Low latency between SDS components is crucial for good write performance. When running this test, look for outliers and latency
higher than a few hundred microseconds when 10 gigabit or better network connectivity is used. Note that this should be run from each
SDS.
Example Output:
scli --query_network_latency_meters --sds_ip 10.248.0.23
SDS with IP 10.248.0.23 returned information on 7 SDSs
SDS 10.248.0.24
Average IO size: 8.0 KB (8192 Bytes)
Average latency (micro seconds): 231
SDS 10.248.0.25
Average IO size: 40.0 KB (40960 Bytes)
Average latency (micro seconds): 368
SDS 10.248.0.26
Average IO size: 38.0 KB (38912 Bytes)
Average latency (micro seconds): 315
SDS 10.248.0.28
Average IO size: 5.0 KB (5120 Bytes)
Average latency (micro seconds): 250
SDS 10.248.0.30
Average IO size: 1.0 KB (1024 Bytes)
Average latency (micro seconds): 211
SDS 10.248.0.27
Average IO size: 9.0 KB (9216 Bytes)
Average latency (micro seconds): 252
SDS 10.248.0.29
Average IO size: 66.0 KB (67584 Bytes)
Average latency (micro seconds): 418
Iperf, NetPerf, and Tracepath
NOTE: Iperf and NetPerf should be used to validate your network before configuring ScaleIO. If you identify issues with Iperf
or NetPerf, there may be network issues that need to be investigated. If you do not see issues with Iperf/NetPerf, use the
ScaleIO internal validation tools for additional and more accurate validation.
Iperf is a traffic generation tool, which can be used to measure the maximum possible bandwidth on IP networks. The Iperf feature set
allows for tuning of various parameters and reports on bandwidth, loss, and other measurements. When Iperf is used, it should be run
with multiple parallel client threads. Eight threads per IP socket is a good choice.
NetPerf is a benchmark that can be used to measure the performance of many different types of networking. It provides tests for both
unidirectional throughput, and end-to-end latency.
The Linux “tracepath” command can be used to discover MTU sizes along a path.
Network Monitoring
It is important to monitor the health of your network to identify any issues that are preventing your network for operating at optimal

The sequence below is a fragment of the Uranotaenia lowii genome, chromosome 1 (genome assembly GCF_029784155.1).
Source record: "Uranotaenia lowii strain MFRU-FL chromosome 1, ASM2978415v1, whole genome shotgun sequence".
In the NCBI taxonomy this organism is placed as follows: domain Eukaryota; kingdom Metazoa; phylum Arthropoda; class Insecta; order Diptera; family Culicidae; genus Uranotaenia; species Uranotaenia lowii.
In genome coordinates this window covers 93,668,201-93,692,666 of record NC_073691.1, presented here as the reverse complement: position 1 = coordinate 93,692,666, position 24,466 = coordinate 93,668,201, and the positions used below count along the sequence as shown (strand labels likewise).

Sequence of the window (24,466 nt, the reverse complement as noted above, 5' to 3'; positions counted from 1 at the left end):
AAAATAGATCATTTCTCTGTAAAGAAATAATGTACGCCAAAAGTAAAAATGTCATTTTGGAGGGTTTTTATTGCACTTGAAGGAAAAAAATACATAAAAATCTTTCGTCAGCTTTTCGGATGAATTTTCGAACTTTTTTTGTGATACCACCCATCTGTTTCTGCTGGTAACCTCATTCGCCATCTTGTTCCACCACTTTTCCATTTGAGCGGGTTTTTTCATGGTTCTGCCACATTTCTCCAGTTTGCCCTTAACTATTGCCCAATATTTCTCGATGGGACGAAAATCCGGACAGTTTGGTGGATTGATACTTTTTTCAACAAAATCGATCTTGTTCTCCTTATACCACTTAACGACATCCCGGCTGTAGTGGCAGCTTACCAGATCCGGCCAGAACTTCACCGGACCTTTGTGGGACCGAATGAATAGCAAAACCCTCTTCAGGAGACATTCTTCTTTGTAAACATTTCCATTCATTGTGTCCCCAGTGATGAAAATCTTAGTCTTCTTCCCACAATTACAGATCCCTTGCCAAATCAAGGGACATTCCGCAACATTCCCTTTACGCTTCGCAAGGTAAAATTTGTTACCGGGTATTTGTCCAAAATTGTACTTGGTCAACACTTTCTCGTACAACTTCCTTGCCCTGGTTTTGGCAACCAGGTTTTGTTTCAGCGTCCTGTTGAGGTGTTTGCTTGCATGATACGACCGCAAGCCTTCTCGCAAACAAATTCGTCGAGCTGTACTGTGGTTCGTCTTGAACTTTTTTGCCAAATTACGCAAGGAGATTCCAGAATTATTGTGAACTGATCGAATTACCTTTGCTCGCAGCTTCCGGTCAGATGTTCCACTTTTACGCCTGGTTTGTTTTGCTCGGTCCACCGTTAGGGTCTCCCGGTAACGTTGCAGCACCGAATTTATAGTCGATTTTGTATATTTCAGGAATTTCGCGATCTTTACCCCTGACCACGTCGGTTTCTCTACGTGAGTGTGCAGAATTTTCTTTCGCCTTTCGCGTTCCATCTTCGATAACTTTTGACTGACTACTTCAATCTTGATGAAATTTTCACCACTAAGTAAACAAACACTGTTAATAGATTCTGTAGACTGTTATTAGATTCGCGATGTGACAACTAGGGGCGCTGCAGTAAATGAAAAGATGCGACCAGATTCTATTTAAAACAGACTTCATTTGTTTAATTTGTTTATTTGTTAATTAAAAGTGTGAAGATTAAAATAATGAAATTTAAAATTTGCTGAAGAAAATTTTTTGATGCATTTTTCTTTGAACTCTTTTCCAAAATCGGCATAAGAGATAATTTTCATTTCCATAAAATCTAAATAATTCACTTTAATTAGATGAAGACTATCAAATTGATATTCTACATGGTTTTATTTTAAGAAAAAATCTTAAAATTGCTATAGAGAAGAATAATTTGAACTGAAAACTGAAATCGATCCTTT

capacity, and to safeguard from network performance degradation. There are a number of network monitoring tools available for use
on the market, which offer many different feature sets.
Dell EMC recommends monitoring the following areas:
•
Input and output traffic
•
Errors, discards, and overruns
•
Physical port status
Network Troubleshooting Basics
•
Verify connectivity end-to-end between SDSs and SDCs using ping
•
Test connectivity between components in both directions
•
SDS and MDM communication should not exceed 1 millisecond network-only round-trip time. Verify round-trip latency between
components using ping
•
Check for port errors, discards, and overruns on the switch side
•
Verify ScaleIO nodes are up
•
Verify ScaleIO processes are installed and running on all nodes
•
Check MTU across all switches and servers
•
Prefer 10 gigabit Ethernet over 1 gigabit Ethernet when possible
•
Check for NIC errors, high NIC overrun rates (more than 2%), and dropped packets in the OS event logs
•
Check for IP addresses without a valid NIC association
•
Configure separate subnets for each NIC, to load balance across networks
•
Verify the network ports needed by ScaleIO are not blocked by the network or the node
•
Check for packet loss on the OS running ScaleIO using event logs or OS network commands
•
Verify no other applications running on the node are attempting to use TCP ports required by ScaleIO
•
Set all NICs to full duplex, with auto negotiation on, and the maximum speed supported by your network
•
Check SIO test output
•
Check for RAID controller misconfiguration (this is not network, but it is a common performance problem)
•
If you have a problem, collect the logs as soon as you can before they are over-written
•
Additional troubleshooting, log collection information, and an FAQ is available in the ScaleIO User Guide
Summary of Recommendations
Traffic Types
•